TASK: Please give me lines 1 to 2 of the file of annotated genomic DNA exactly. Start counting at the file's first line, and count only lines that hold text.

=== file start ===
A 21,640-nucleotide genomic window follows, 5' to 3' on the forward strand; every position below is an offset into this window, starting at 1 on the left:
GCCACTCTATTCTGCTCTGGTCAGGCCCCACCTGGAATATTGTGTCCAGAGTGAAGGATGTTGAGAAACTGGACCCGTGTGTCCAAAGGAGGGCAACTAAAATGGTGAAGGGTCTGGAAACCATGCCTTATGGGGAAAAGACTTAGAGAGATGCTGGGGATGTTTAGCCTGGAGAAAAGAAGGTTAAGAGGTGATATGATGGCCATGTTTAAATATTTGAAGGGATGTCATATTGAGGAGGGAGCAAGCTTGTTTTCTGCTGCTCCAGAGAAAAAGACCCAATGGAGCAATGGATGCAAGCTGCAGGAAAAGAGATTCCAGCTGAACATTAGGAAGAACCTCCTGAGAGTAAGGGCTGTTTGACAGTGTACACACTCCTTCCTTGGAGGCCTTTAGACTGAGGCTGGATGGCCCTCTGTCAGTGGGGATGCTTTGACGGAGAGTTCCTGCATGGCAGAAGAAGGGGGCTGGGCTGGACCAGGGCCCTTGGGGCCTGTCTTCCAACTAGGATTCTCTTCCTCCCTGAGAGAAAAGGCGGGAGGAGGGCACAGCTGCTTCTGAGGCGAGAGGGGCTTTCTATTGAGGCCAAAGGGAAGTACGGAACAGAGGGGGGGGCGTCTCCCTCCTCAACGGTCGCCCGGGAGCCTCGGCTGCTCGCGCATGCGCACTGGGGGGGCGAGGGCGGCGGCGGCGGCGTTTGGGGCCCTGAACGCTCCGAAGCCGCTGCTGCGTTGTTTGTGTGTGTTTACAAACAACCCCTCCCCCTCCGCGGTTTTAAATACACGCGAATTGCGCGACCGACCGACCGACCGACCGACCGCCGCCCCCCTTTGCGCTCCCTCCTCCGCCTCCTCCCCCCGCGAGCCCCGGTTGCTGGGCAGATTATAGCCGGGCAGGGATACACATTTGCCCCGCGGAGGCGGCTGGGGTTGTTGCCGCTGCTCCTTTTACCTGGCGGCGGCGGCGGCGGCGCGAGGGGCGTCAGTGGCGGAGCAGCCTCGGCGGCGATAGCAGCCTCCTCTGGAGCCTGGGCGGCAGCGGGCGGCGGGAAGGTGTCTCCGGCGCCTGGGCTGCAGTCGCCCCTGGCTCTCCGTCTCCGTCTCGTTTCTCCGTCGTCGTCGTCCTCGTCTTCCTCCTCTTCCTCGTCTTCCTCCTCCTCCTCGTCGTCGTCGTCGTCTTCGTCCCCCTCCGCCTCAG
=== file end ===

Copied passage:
A 21,640-nucleotide genomic window follows, 5' to 3' on the forward strand; every position below is an offset into this window, starting at 1 on the left:
GCCACTCTATTCTGCTCTGGTCAGGCCCCACCTGGAATATTGTGTCCAGAGTGAAGGATGTTGAGAAACTGGACCCGTGTGTCCAAAGGAGGGCAACTAAAATGGTGAAGGGTCTGGAAACCATGCCTTATGGGGAAAAGACTTAGAGAGATGCTGGGGATGTTTAGCCTGGAGAAAAGAAGGTTAAGAGGTGATATGATGGCCATGTTTAAATATTTGAAGGGATGTCATATTGAGGAGGGAGCAAGCTTGTTTTCTGCTGCTCCAGAGAAAAAGACCCAATGGAGCAATGGATGCAAGCTGCAGGAAAAGAGATTCCAGCTGAACATTAGGAAGAACCTCCTGAGAGTAAGGGCTGTTTGACAGTGTACACACTCCTTCCTTGGAGGCCTTTAGACTGAGGCTGGATGGCCCTCTGTCAGTGGGGATGCTTTGACGGAGAGTTCCTGCATGGCAGAAGAAGGGGGCTGGGCTGGACCAGGGCCCTTGGGGCCTGTCTTCCAACTAGGATTCTCTTCCTCCCTGAGAGAAAAGGCGGGAGGAGGGCACAGCTGCTTCTGAGGCGAGAGGGGCTTTCTATTGAGGCCAAAGGGAAGTACGGAACAGAGGGGGGGGCGTCTCCCTCCTCAACGGTCGCCCGGGAGCCTCGGCTGCTCGCGCATGCGCACTGGGGGGGCGAGGGCGGCGGCGGCGGCGTTTGGGGCCCTGAACGCTCCGAAGCCGCTGCTGCGTTGTTTGTGTGTGTTTACAAACAACCCCTCCCCCTCCGCGGTTTTAAATACACGCGAATTGCGCGACCGACCGACCGACCGACCGACCGCCGCCCCCCTTTGCGCTCCCTCCTCCGCCTCCTCCCCCCGCGAGCCCCGGTTGCTGGGCAGATTATAGCCGGGCAGGGATACACATTTGCCCCGCGGAGGCGGCTGGGGTTGTTGCCGCTGCTCCTTTTACCTGGCGGCGGCGGCGGCGGCGCGAGGGGCGTCAGTGGCGGAGCAGCCTCGGCGGCGATAGCAGCCTCCTCTGGAGCCTGGGCGGCAGCGGGCGGCGGGAAGGTGTCTCCGGCGCCTGGGCTGCAGTCGCCCCTGGCTCTCCGTCTCCGTCTCGTTTCTCCGTCGTCGTCGTCCTCGTCTTCCTCCTCTTCCTCGTCTTCCTCCTCCTCCTCGTCGTCGTCGTCGTCTTCGTCCCCCTCCGCCTCAG